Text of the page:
Okay, that's reasonable. After all, with a story of this magnitude, accuracy (as Cheney reiterated many times) was vital, so it made sense to talk to a reporter who had experience covering stories about hunting accidents and understood the "difference between a bullet and a shotgun," as Cheney put it. It's funny, but a google search of Powell's work turns up exactly zero stories written by her about hunting accidents, or hunting at all...she wrote about treasure hunting and bargain hunting, but nothing about the world's only sport where the other team doesn't know they're playing. But Cheney wanted a reporter who had, frankly, dealt with this before? Then Ms. Powell was an odd choice. Again, a little thing, but still another pointless lie which makes one question anything he says. But of course, it was up to Katharine Armstrong to decide who to contact and when to do it. After all, both Cheney and Armstrong have said so.
One of the "big questions" that Cheney addressed during the interview was the decision to delay alerting the press about the shooting. As I detailed in Part I, Katharine Armstrong gave three different explanations about how and when the decision was made. It might have been Saturday, it may have been a decision made with her family on Sunday, or perhaps made by herself that Sunday...as always, Armstrong is a model of consistency.
Presumably aware that Armstrong had said that she and Cheney had discussed going to the press on Saturday and on Sunday, Cheney never specified exactly when Armstrong was chosen as spokesperson. As noted earlier, Cheney emphasized that Harry and accuracy were his only concerns.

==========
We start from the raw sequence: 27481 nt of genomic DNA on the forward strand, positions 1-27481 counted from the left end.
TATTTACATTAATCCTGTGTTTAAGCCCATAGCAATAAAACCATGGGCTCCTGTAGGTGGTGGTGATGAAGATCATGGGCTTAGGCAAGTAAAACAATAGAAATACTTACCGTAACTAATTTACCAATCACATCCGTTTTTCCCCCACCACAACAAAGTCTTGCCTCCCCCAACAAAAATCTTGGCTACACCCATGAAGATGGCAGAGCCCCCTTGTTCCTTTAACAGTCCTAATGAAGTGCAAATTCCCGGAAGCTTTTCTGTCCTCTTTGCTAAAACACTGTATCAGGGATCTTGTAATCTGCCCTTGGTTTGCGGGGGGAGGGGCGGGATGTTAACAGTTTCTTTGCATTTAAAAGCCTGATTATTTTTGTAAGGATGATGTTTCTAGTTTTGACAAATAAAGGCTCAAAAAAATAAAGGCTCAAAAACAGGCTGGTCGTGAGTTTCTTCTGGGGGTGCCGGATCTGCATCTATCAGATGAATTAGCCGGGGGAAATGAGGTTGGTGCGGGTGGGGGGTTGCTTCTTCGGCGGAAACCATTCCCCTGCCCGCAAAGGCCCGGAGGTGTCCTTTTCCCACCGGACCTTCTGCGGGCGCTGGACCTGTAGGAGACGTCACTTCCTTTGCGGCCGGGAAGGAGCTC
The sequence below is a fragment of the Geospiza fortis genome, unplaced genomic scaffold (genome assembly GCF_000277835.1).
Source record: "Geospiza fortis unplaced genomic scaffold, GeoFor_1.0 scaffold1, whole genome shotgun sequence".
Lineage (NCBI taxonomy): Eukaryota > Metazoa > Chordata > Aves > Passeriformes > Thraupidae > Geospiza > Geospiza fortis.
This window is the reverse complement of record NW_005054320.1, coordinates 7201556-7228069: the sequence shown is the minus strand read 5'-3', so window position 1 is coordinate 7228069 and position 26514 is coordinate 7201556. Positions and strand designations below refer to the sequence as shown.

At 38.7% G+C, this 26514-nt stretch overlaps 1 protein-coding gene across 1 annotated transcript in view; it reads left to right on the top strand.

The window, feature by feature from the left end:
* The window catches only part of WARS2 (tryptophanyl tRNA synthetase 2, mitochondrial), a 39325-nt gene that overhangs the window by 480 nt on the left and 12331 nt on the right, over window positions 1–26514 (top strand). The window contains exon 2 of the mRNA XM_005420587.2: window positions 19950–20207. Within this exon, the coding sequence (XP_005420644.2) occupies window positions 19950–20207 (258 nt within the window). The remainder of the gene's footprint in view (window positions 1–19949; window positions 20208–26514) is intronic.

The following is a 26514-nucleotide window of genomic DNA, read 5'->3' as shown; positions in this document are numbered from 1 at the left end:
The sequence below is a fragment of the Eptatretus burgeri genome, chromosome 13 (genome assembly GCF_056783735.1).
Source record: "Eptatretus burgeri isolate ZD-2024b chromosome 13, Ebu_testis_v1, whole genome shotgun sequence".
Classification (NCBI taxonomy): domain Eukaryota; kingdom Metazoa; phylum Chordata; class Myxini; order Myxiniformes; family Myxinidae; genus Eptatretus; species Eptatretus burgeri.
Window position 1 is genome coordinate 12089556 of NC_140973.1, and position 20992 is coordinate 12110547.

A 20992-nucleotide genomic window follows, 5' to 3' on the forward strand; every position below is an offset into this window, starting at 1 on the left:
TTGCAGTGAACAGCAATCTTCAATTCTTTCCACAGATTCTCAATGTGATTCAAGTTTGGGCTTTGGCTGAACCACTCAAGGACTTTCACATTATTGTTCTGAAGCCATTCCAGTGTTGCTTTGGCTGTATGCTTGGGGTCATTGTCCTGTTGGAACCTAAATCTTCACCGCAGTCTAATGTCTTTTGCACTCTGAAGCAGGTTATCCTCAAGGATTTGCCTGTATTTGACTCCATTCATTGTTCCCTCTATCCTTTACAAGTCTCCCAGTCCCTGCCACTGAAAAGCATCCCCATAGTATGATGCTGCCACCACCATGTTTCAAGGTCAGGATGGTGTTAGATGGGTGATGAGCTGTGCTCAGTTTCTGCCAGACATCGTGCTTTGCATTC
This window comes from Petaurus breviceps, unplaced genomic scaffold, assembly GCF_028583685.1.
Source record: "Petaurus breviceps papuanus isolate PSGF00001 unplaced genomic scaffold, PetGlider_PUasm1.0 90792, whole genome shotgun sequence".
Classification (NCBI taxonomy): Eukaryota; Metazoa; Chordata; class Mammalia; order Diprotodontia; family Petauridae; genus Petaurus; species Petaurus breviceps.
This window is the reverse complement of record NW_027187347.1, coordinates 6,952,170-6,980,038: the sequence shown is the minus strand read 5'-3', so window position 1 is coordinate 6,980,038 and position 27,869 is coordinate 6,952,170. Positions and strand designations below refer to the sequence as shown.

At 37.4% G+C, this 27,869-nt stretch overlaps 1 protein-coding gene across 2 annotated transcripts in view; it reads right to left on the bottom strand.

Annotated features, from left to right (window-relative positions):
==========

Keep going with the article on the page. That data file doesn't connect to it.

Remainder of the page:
First of all, she was an eye-witness. She'd seen the whole thing. [...]
I don't know who you could get better as the basic source for the story than the witness who saw the whole thing. [...]
And so we were confident that Katherine was the right one, especially because she was an eye-witness and she could speak authoritatively on it. [...]
We went with Mrs. Armstrong. We had -- she's the one who put out the statement. And she was the most credible one to do it because she was a witness.
But why was Armstrong chosen, as opposed to the many other (alleged) witnesses?
And Katherine suggested, and I agreed, that she would go make the announcement, that is that she'd put the story out. [...]
It was recommended to me -- Katherine Armstrong wanted to do it, as she said...
Well, we already know how much credibility Armstrong has as a witness to the shooting she didn't see, but what has she said about being chosen as Cheney's media point-person?
"It just kind of ended up in my lap," Armstrong said.
"...she said, adding that Mr. Cheney never consulted with her over how to handle the incident.
One has to wonder if, while spinning Katharine Armstrong to America, Cheney recognized the irony of his saying:
Well, if it's accurate. If it's accurate.
But mindful of the site guidelines not to post "epic diaries," and constrained by the one diary a day rule, I will be posting Shooting Holes Part IV: Dick Speaks, at ePluribus Media, where I will address the shooting itself, its aftermath and...drum roll...the beer at lunch. I came across information that seems to directly contradict Cheney's version of that lunch. Stay tuned...
Update: Part IV is now up at ePluribus Media. Find out if Dick was lying about that beer. ;-)